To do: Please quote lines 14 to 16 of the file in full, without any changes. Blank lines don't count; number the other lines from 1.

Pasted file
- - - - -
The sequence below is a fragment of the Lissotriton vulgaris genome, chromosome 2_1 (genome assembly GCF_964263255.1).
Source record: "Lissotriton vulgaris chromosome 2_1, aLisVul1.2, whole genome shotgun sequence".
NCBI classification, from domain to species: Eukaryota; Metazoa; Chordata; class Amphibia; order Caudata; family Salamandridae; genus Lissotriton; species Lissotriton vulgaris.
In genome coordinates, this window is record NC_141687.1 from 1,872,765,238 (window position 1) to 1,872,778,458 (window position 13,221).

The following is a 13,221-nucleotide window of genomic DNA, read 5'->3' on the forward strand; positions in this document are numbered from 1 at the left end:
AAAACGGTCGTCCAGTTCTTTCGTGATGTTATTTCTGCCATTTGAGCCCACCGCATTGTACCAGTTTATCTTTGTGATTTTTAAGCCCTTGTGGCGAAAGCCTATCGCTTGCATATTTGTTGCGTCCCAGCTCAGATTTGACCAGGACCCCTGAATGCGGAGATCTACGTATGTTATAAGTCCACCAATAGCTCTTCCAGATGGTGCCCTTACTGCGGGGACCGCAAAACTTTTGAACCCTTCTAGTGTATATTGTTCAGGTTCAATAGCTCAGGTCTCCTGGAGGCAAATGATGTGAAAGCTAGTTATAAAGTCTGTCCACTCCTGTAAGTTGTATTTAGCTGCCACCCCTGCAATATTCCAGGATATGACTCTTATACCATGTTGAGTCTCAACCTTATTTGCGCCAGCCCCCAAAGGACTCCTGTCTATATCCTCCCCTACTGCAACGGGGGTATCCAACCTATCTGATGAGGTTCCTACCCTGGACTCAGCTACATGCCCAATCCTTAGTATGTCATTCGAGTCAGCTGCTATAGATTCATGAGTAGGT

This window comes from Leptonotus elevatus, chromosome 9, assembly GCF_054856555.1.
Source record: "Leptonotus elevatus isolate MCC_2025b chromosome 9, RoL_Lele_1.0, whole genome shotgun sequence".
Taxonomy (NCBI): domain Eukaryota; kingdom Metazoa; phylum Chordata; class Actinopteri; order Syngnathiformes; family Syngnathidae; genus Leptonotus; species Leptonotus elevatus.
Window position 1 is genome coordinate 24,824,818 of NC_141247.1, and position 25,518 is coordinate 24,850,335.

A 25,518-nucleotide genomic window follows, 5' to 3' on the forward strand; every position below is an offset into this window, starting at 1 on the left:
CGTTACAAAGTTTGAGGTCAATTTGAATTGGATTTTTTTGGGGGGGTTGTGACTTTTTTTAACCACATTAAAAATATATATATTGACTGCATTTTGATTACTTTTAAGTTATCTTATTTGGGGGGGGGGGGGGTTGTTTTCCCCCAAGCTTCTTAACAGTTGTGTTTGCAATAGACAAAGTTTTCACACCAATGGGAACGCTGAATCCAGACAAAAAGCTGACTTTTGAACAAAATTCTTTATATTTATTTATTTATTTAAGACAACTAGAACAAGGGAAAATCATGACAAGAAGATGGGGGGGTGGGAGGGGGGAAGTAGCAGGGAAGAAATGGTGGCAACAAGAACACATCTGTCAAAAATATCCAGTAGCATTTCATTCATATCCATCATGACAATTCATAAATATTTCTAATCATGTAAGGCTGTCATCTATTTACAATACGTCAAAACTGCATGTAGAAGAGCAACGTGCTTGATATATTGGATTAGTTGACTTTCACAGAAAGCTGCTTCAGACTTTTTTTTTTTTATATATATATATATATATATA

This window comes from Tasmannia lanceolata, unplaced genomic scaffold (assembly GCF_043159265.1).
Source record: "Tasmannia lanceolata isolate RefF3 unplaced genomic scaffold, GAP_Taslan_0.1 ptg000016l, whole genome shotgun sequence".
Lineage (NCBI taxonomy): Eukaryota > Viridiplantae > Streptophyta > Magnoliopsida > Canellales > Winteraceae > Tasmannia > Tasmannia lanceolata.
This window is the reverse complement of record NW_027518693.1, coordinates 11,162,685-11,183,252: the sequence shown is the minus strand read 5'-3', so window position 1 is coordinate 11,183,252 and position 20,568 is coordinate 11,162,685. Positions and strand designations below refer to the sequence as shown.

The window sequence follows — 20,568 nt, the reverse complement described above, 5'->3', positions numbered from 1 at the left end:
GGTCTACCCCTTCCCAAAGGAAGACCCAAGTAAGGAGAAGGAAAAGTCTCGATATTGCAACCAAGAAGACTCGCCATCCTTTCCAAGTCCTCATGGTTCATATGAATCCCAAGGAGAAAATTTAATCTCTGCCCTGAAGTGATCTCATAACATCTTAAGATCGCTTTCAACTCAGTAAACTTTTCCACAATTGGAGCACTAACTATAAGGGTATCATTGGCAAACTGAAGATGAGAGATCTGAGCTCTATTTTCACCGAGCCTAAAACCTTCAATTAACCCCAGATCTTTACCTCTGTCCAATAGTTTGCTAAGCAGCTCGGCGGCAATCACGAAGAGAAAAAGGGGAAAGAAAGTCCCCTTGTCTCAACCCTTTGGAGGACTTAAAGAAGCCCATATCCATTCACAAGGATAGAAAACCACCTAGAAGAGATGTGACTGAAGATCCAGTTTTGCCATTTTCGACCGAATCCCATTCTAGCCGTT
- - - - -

Source record: "Tasmannia lanceolata isolate RefF3 unplaced genomic scaffold, GAP_Taslan_0.1 ptg000016l, whole genome shotgun sequence".
Lineage (NCBI taxonomy): Eukaryota > Viridiplantae > Streptophyta > Magnoliopsida > Canellales > Winteraceae > Tasmannia > Tasmannia lanceolata.
This window is the reverse complement of record NW_027518693.1, coordinates 11,162,685-11,183,252: the sequence shown is the minus strand read 5'-3', so window position 1 is coordinate 11,183,252 and position 20,568 is coordinate 11,162,685. Positions and strand designations below refer to the sequence as shown.